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On a budget what Macbook to run latest Logic Pro

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Hi there friend, a total beginner here looking for a pros advice)

I want to create my home studio, I am on a budget, I want to buy a macbook to run latest logic pro with full  sound 72 gb library..

but couldnt decide on macbook,

 14 inch 16 inch are way out of my budget, which i am indecisive between macbook pro 13  m1 2020 and macbook air, so

these are my budget affordables, but other than these if you suggest anything else even if you suggest older models thats okay with me as long as I will run logic smoothly with full sound library, therefore using all the vsts and plug-ins.

my primary usage of macbook will be music production, and I will not have any work loads othrr than logic pro projects and music, I really need your help, What macbook would you suggest to run logic pro the latest version without any problems while running vst, plug-ins to avoid freezing


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My feeling about this subject: Buy the more you can, especialy with the more RAM you can.

And add a big external SSD (the biggest you can afford, 1To, 4To...). You think a 72gb library is enough but no, it will not be enough for all the other libraries/sounds, etc... you will get.

As an example one of my folder for Kontakt libraries is more than 300go. And this is the folder only for the free stuff and personnal sounds, I've an other drive for the paid libraries. For Decents Sampler (free stuff too) it's a folder of, let me check, 180go and for .sfz / .sfo it's a tiny 80go folder.

And I guess I'm a little player.

And I don't talk about a dedicated drive/partition for your time machine (500Go seems OK in my opinion)

Edited by FLH3
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Depending of your production, I believe that soon or later (read sooner than later) you will need a bigger display, as working with reduced screen asset gets pretty challenging pretty fast…

Here is an interesting article to read before committing…

Mentioning about your actual budget could help…

Edited by Atlas007
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I have bought [almost ...] every one of my many Macintoshes in the Refurbished and Clearance Section of apple.com. 

(There's a section for every type of equipment – I linked to the "Mac" subsection.)

These are the computers that you lusted-over last year.  Having now spent their year in retail-store or school-classroom purgatory, they have now been completely cleaned of their fingerprints and bubble-gum and refurbished by the manufacturer to "as new" condition.  They can now be purchased with the same full-duration AppleCare® warranty that is extended to "brand new" equipment.  However, since in the eyes of the law they are not now "brand new," the prices are sometimes considerably less.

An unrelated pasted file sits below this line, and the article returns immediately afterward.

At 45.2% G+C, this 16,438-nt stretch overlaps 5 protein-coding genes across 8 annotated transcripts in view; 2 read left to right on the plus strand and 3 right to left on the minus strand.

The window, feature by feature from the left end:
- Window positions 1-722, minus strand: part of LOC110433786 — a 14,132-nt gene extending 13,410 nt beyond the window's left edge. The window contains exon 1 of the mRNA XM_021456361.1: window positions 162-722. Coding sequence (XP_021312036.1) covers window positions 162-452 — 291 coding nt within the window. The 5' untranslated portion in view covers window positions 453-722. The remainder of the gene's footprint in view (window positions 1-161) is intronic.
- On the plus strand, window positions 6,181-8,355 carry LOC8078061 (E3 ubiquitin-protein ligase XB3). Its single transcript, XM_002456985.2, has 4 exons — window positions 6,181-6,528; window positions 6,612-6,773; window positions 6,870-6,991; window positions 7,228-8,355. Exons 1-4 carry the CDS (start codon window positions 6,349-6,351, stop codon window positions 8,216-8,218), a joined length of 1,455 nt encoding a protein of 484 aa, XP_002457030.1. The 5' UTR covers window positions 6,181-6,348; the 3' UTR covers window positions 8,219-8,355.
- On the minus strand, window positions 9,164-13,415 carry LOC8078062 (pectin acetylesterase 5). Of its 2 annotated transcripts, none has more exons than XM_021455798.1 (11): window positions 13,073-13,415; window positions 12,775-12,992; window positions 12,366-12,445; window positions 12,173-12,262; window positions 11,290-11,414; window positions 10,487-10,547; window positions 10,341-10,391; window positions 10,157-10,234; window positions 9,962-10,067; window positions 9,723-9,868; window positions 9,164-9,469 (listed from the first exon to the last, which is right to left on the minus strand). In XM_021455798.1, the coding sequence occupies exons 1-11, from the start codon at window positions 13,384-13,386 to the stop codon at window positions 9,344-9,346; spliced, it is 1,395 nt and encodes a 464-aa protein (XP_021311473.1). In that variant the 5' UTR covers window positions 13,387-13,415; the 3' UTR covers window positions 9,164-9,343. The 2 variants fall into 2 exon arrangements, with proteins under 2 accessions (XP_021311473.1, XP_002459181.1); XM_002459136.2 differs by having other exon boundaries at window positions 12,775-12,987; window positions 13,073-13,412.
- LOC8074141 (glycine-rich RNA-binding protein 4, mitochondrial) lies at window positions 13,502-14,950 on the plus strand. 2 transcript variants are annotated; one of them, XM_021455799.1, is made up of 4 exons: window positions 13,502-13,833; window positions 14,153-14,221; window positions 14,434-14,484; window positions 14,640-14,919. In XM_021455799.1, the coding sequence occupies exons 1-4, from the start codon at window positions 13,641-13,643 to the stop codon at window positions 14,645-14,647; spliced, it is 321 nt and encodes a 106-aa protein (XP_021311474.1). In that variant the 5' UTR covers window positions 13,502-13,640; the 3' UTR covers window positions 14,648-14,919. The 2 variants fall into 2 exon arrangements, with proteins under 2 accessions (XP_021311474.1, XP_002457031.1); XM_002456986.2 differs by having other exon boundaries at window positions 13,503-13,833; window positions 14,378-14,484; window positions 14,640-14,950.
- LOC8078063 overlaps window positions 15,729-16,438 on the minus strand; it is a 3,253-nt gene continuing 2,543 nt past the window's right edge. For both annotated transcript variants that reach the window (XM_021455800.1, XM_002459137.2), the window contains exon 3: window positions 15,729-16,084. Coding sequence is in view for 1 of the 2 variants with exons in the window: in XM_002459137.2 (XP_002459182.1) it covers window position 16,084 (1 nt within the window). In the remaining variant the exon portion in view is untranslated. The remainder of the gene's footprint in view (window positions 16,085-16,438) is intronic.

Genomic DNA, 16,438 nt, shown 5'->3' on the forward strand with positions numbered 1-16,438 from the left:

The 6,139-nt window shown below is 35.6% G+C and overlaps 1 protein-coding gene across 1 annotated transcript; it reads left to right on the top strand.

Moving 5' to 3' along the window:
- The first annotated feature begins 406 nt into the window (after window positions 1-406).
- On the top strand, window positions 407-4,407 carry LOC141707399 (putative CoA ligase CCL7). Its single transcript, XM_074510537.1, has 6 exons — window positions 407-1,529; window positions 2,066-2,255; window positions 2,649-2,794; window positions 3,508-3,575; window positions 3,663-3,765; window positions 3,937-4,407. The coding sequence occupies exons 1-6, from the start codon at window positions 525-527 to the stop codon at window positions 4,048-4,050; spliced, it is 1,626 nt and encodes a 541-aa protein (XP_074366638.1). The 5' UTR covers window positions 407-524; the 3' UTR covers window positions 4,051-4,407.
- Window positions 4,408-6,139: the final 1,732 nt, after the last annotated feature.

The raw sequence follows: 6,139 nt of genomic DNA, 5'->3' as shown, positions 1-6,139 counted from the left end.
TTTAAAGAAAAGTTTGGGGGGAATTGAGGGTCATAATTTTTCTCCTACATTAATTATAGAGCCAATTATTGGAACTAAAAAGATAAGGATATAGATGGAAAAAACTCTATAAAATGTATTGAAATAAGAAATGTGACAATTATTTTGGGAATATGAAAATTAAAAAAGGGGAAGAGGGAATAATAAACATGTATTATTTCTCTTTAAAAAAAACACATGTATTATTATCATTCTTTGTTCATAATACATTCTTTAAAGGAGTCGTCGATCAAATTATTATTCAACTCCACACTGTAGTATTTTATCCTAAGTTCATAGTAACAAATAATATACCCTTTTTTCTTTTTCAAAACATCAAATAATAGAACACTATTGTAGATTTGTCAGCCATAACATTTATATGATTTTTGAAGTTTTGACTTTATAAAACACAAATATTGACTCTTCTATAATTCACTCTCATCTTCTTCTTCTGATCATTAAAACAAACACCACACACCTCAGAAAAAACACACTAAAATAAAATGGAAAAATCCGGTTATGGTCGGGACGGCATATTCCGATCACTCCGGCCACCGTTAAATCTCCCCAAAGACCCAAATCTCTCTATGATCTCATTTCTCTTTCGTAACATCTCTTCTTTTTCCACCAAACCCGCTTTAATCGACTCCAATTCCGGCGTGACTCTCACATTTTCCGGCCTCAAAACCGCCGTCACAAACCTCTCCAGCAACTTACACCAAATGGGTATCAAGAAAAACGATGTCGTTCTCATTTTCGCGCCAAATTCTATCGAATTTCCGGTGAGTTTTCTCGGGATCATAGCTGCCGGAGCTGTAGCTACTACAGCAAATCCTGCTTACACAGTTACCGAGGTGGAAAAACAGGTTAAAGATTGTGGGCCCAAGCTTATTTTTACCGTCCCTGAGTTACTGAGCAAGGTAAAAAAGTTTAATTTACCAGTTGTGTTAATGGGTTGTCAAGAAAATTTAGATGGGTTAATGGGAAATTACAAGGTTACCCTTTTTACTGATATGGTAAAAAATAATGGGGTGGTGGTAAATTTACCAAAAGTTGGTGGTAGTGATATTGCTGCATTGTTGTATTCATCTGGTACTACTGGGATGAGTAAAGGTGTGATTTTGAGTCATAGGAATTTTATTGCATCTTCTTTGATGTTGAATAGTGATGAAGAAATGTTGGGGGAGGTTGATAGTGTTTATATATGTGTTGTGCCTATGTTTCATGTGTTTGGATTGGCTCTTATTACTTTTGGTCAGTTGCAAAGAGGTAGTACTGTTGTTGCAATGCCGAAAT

Of course the inventory there changes constantly, sometimes within hours.  "Move quickly."

"Yes, you will pay sales tax, VAT, whatever."

"They are now legally 'used,' but to you they are not."  In a few days they arrive at your doorstep in a delightfully plain-looking cardboard box.

Of course I purchase the AppleCare® warranty in the maximum available duration, and more-or-less keep it until the warranty expires.  I never accept "retailer warranties" as an alternative, since AppleCare® is honored anywhere in the world(And, I have actually had to take advantage of that ...)  Even the computer that I am using right now "one day went bat-sh&t crazy," and I spent nothing to fix it.

Edited by MikeRobinson
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The refurbished section can be interesting but, a big but, is it's dependent of your country.

For instance when I log to apple and I chose my country the only mac minis I get are intel ones and there's nothing in the Mac Studio area. Idem with Imac. You can get "M1" models only for some laptops (12 of them, the others are intels)

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On 9/11/2022 at 11:56 PM, Atlas007 said:

Depending of your production, I believe that soon or later (read sooner than later) you will need a bigger display, as working with reduced screen asset gets pretty challenging pretty fast…

Challenging but doable, I have worked for years with a 13" MacBook Air, which was supposed to be a shorter temporary situation but ended up lasting a few years, and I got used to it. 

When considering the MacBook Air vs MacBook Pro I would recommend the MacBook Pro though, which has fans to cool down the CPU when you're doing a prolonged intensive usage, vs the MacBook Air which uses thermal throttling, meaning you'll lose power if the CPU heats up. 


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I've encountered several situations where the "Air" and "Mini" models had heat problems.  For example, when I was doing a contract for Apple I was working in a room where a set of "Mac Mini" servers were sitting on a set of shelves with forced-air cooling.  I also worked at a music festival where the "Airs" were sitting on top of another forced-air cooling device at the box office.  "Intensive" applications like Logic might generate heat that the devices really aren't prepared to get rid of.

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  • David Nahmani changed the title to On a budget what Macbook to run latest Logic Pro

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